Can SQLite be used with AWS Elastic File System (EFS)?
(1) By example-user on 2020-06-17 10:28:53 [link] [source]
The SQLite docs mention not to use NFS because some implementations have broken locking implementations.
But what if the locking implementation works? Can SQLite be used then?
In particular AWS have just released Elastic File System (EFS) which is a type of NFS:
In their examples they use Pythons
fcntl.flock to demonstrate getting and releasing a lock.
(2) By Ryan Smith (cuz) on 2020-06-17 11:14:55 in reply to 1 [link] [source]
Fast answer: YES
Long answer: SQLite is advising against the use of Network file systems for multiple access to a single DB file, mostly because Network file systems typically do not handle file-locking correctly - that is to say, they lie about the file being locked when it isn't. (Ok, it's more involved than that, but not in the scope of this discussion).
This means that as soon as any of those givens change, it's very safe to use. So as soon as:
- 1. You do not have a Networking file system (but a local one), or
- 2. You do not have multiple processes accessing the file, or
- 3. Your Networked file system does not lie about locking.
Then it's perfectly safe to use SQLite on. But...
The other important consideration is that the bulk of the communication happens between the DB engine and DB files. A small percentage of typical data transfer happens to the end-client who asked for the data via a Query. This means that you typically would want the Engine and file to be on ONE device. For many use cases this is not a real factor, but for any DB with significantly big tables, this will matter.
So yes, it can and will work if your file system guarantees locking semantics, but might still not be the optimal solution.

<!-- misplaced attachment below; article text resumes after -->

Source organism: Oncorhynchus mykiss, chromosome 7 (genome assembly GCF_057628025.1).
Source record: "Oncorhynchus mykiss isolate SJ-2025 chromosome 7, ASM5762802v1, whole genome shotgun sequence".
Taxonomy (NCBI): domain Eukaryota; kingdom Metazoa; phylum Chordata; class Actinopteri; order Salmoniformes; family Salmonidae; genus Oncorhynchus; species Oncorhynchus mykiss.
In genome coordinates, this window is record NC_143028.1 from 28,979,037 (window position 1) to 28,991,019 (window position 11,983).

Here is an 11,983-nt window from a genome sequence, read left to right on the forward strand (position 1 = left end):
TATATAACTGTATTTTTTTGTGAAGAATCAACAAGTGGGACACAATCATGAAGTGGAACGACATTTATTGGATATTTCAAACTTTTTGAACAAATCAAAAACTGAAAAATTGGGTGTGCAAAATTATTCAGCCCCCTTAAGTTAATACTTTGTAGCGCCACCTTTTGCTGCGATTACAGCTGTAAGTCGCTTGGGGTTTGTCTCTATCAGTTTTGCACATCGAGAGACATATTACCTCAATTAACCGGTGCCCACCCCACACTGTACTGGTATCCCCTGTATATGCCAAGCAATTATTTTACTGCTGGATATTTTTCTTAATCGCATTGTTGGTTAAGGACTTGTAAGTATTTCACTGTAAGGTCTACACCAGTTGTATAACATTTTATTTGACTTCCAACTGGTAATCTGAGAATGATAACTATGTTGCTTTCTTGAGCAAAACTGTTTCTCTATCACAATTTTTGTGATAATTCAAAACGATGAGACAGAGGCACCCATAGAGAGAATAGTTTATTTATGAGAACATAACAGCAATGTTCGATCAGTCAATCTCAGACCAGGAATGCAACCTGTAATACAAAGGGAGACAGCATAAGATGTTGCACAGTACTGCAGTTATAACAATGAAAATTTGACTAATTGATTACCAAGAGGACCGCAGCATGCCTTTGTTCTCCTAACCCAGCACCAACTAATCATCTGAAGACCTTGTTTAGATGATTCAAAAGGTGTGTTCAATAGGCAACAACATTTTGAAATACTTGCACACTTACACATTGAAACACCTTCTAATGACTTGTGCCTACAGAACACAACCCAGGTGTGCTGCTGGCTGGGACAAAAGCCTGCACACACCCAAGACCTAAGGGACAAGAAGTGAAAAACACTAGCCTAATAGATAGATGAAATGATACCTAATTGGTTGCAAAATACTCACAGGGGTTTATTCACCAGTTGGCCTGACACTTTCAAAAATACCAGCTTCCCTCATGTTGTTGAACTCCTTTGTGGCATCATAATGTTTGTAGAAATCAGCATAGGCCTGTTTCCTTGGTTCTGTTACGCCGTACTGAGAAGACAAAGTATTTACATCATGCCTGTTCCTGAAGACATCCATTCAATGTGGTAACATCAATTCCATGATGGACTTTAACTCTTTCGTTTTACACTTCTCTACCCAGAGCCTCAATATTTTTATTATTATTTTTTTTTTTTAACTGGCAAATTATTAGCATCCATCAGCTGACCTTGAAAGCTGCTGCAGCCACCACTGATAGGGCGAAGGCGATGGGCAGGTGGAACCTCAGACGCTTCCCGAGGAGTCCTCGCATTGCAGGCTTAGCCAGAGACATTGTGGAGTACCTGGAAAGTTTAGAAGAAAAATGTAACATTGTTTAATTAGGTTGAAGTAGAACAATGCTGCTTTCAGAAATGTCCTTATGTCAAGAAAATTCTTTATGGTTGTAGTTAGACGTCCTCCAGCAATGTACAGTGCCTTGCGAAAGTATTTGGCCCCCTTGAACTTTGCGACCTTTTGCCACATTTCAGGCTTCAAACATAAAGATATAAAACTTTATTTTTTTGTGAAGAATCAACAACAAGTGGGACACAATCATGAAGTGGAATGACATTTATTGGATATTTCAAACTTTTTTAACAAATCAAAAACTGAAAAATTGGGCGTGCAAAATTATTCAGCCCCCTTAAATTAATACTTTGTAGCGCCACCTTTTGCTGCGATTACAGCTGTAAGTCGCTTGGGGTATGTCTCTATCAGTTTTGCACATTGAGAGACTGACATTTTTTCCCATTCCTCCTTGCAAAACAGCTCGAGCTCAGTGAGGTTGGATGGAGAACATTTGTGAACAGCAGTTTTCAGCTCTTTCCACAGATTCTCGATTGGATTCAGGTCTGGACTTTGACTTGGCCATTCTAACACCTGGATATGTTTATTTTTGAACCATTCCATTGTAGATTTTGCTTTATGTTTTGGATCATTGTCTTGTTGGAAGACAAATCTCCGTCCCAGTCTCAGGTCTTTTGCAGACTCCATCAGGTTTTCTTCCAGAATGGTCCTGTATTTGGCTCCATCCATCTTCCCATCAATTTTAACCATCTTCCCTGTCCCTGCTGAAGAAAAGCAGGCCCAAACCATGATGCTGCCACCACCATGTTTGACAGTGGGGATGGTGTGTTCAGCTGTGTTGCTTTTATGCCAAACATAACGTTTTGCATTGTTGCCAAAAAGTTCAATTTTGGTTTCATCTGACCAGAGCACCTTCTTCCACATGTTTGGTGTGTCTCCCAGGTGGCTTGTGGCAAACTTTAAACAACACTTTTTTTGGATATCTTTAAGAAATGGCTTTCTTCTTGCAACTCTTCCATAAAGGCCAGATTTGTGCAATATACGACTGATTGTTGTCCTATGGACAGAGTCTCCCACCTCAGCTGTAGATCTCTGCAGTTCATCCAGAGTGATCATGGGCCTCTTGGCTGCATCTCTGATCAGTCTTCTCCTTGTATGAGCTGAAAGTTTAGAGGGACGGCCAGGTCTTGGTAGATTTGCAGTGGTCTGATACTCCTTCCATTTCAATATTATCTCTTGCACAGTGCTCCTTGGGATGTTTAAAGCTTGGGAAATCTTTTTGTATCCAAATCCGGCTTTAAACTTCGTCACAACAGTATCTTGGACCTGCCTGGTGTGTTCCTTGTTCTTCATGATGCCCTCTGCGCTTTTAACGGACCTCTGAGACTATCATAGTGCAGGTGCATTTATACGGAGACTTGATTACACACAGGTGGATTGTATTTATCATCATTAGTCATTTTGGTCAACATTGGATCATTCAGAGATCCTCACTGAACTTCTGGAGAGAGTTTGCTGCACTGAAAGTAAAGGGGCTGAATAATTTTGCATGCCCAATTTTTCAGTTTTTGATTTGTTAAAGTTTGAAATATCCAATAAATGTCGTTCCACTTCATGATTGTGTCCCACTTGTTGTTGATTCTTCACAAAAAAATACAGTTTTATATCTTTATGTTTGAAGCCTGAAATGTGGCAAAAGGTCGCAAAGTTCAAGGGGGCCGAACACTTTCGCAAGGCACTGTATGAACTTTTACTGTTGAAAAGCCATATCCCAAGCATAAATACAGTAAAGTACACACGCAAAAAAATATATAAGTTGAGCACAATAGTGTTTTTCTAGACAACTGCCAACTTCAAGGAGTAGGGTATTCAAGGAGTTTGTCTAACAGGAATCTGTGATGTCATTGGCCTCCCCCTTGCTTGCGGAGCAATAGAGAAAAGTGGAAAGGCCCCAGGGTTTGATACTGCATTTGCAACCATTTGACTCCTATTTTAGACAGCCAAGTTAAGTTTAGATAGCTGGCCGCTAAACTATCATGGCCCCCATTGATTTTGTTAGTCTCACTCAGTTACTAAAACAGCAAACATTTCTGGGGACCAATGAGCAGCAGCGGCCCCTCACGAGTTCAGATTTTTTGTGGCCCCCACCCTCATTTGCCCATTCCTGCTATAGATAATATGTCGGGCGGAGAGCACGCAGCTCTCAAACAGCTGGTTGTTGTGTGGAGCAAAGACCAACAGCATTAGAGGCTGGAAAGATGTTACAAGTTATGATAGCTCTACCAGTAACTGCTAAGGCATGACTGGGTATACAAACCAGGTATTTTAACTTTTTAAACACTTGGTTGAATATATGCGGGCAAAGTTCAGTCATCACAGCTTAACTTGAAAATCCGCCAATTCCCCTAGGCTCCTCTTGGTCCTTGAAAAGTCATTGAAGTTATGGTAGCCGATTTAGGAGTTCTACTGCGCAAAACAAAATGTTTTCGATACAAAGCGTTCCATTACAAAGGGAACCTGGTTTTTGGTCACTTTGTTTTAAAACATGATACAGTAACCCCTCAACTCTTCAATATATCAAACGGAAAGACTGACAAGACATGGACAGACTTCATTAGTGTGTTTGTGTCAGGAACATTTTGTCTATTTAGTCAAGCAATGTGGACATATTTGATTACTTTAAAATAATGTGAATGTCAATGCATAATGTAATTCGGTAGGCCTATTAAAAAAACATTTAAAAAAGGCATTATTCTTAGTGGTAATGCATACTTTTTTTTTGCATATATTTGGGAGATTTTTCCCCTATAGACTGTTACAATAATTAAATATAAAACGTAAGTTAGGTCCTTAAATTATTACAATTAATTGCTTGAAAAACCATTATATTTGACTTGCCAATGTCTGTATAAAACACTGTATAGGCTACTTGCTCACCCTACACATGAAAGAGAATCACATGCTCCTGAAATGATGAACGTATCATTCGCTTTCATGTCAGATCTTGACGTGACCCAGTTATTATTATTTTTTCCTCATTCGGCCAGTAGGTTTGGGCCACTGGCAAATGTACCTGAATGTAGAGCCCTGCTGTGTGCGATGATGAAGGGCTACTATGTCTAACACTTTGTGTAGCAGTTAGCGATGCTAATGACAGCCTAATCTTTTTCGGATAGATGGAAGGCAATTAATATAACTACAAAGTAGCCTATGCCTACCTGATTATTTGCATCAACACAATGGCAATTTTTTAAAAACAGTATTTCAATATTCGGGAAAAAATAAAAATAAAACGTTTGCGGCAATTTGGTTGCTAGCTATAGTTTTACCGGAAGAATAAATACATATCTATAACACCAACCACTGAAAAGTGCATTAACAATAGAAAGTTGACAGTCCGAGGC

(3) By Warren Young (wyoung) on 2020-06-17 18:37:12 in reply to 2 [link] [source]
Network file systems typically do not handle file-locking correctly
...and when they do handle it correctly, it's a milliseconds-scale round-trip to the file server on each lock and unlock, rather than the few nanoseconds it takes to update a table in RAM for local I/O. Since SQLite does a lock for each transaction, this can balloon your I/O times by the same 6 orders of magnitude.
...Thus why client/server DBMSes exist: because it puts all of the locking on the host that does the I/O.
There are client/server extensions to SQLite (e.g. Bedrock), which are far better choices than putting SQLite onto a network filesystem. In this particular case, it's also well tuned for cloud operations, taking key design restrictions like the CAP theorem explicitly into account.
(4) By anonymous on 2021-07-23 20:12:54 in reply to 3 [link] [source]
(5) By Warren Young (wyoung) on 2021-07-23 22:03:17 in reply to 4 [link] [source]
That's nice, but even within the same AWS zone the round-trip time to do the lock will be orders of magnitude more expensive than purely on-host locking. Then if you go and use the cloud the way it was meant to be used, distributing your operations across data centers, expect to add another zero or two to the ping time.
(6) By Keith Medcalf (kmedcalf) on 2021-07-25 04:00:36 in reply to 1 [source]
I kinda doubt anyone here works for Amazon, and even if they did work for Amazon, it is pretty unlikely that Amazon has tested their new filesystem with SQLite3.
Why do not you test it and see if it works? If it does not work, you can then provide feedback to Amazon so they can fix their deficiencies in implementation.